- By Andrew J. Littlefair
- June 7, 2013, 1:05 p.m.
United Parcel Service s announcement that it plans to expand its fleet of trucks running on liquefied natural gas, or LNG, to 800 by the end of next year is just the latest in a line of companies casting their vote for natural gas as the preferred commercial vehicle fuel. UPS joins AT&T, Frito-Lay, Republic Services, Ryder, Swift, Waste Management and many others making the switch to American natural gas.
In recognizing the potential of natural gas , the Senate Energy and Natural Resources Committee recently held hearings on what role the federal government can play to ensure that more American companies move more American goods on trucks running on American fuel.
Just last month, bipartisan legislation was introduced to ensure that American LNG currently taxed at a rate about 70 percent higher than diesel on an energy equivalent basis is taxed the same as diesel, following six state legislatures that have addressed the disparity on a state level.
What does all this activity say to me? The time for natural-gas trucking is now.
And why not? Cleaner, cheaper and more abundant than any other alternative vehicle fuel, natural gas is a clear winner.
It s also uniquely American. About 98 percent of natural gas consumed in North America is domestically produced, so increasing use of natural-gas vehicles reduces our dependence on foreign oil and enhances our nation s energy security.
But we must seize the moment. We have reached a critical juncture and have the opportunity to accelerate the positive momentum already in place.
The logical next step for natural gas, from both a strategic and an economic viewpoint, is to maximize its use in our heavy-duty, regional and long-haul trucking fleets. Today, shipping goods from the East Coast to the West Coast poses a dilemma because of the high cost of diesel and the added regulations on that dirtier fuel. Natural gas offers an immediate solution.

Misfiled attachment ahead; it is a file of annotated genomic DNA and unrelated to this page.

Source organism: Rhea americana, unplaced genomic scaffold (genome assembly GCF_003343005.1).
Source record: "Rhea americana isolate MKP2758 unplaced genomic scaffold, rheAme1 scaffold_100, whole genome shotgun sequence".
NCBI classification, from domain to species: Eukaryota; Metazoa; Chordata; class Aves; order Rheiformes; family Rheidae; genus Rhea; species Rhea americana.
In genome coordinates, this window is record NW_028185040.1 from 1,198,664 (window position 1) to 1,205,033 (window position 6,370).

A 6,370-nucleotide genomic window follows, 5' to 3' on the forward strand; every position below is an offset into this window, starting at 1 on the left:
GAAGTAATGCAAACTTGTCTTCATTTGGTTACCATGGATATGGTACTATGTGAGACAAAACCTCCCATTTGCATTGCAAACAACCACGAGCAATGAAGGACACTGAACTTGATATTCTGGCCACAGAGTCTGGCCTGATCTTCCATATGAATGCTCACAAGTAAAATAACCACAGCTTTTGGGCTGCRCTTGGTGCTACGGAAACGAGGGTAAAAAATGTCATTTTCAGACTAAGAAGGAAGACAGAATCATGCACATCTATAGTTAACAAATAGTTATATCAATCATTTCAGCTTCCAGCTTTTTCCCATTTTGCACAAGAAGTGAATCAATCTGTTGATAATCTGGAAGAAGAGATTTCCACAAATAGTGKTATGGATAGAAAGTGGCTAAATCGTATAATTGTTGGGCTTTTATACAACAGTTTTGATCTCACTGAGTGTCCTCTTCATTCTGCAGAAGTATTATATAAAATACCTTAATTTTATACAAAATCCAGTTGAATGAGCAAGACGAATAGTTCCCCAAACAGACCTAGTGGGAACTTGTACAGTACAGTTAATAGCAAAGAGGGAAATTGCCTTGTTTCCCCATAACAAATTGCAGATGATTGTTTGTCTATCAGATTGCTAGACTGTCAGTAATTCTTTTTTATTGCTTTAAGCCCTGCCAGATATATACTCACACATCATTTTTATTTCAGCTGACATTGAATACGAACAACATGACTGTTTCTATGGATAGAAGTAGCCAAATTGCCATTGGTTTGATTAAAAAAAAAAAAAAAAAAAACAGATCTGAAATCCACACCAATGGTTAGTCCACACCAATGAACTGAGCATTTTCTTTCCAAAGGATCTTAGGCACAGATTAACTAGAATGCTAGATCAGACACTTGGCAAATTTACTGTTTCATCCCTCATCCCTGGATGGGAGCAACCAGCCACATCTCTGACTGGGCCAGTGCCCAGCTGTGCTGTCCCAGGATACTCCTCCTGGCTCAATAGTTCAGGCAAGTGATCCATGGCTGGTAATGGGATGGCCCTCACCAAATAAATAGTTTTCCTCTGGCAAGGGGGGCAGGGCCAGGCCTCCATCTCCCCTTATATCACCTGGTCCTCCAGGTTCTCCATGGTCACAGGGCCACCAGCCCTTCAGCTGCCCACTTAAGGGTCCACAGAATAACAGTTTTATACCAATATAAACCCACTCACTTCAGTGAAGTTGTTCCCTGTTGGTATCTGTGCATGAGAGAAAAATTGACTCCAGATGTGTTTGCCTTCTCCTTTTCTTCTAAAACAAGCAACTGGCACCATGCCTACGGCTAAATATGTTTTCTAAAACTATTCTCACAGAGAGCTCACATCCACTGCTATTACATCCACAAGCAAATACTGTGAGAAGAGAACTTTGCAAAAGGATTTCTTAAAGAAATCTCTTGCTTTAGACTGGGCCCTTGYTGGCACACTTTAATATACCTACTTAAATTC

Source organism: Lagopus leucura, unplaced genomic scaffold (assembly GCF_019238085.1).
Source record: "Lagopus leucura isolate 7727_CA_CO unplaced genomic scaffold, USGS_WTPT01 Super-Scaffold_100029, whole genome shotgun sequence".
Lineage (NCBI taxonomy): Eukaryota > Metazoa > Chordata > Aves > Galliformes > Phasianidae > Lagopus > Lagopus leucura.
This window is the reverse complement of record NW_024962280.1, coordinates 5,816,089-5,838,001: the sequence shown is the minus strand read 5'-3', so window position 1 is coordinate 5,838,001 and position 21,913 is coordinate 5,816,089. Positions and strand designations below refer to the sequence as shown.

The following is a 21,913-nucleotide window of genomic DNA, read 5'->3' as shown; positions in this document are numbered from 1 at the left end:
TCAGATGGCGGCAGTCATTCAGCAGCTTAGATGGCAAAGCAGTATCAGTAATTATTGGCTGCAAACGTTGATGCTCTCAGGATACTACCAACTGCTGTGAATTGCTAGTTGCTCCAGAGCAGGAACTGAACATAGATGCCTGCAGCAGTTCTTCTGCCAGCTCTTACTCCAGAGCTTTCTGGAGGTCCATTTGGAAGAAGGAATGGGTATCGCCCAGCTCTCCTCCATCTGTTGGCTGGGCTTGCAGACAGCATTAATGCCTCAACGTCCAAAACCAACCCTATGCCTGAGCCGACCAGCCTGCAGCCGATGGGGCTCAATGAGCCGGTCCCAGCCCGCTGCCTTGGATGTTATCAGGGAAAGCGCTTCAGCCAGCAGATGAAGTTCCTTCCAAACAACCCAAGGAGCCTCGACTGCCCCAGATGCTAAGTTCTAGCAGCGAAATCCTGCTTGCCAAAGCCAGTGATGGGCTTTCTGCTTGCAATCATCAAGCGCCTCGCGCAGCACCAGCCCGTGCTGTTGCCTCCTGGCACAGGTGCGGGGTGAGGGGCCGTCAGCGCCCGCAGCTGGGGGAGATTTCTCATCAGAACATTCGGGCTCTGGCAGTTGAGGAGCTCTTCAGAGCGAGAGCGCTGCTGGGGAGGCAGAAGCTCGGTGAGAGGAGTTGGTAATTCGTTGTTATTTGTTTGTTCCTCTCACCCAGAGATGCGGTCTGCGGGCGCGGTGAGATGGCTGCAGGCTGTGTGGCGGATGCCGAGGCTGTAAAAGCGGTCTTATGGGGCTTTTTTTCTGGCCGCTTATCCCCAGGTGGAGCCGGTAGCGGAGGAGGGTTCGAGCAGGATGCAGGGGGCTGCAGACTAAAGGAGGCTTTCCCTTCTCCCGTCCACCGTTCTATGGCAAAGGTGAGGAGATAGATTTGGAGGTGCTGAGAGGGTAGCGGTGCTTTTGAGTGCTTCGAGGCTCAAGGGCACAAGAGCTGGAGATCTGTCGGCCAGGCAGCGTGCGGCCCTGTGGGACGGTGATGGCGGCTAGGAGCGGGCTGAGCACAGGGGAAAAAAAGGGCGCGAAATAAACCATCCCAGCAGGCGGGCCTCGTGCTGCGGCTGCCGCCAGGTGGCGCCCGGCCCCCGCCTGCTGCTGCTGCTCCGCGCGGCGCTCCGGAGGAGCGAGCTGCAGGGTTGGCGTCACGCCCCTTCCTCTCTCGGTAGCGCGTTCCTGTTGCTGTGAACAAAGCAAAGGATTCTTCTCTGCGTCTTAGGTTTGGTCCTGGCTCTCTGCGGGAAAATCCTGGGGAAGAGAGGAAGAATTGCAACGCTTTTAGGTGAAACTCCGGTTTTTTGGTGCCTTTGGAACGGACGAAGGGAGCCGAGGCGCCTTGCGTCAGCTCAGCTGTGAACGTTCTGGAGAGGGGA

The United States needs to adapt its heavy-duty, long-distance fleet to use natural gas, which would reduce the energy, time and environmental cost significantly. In the past, the challenge has been that the infrastructure in the form of natural-gas fueling stations was in its infancy and arguably unable to handle such a swift increase in activity.
Not anymore, thanks in part to the development of America s Natural Gas Highway, Clean Energy Fuels network of natural-gas stations that enable truckers to travel coast-to-coast and border-to-border on this clean, affordable and domestic source of energy.
We have already completed more than 70 new natural-gas truck fueling stations along highways that link major U.S. metropolitan areas. This year, we have plans to complete additional stations adjacent to long-haul trucking routes and around major warehouse distribution centers in North America. Major highway segments now completed include, among others, those linking the Southwest Corridor, Los Angeles to Atlanta, the Texas Triangle, Atlanta to Chicago to Texas, and major corridors in the Midwest and Northeast. Other energy companies have announced similar plans as well.
Moving our nation s trucks to natural gas makes economic and environmental sense. This market currently consumes 30 billion gallons of diesel annually, much of which is imported. A conversion to natural gas could represent huge savings for shippers, carriers and eventually consumers, given the high cost of diesel. For those concerned about the environment, NGVs emit up to 30 percent less greenhouse gas than gasoline or diesel vehicles.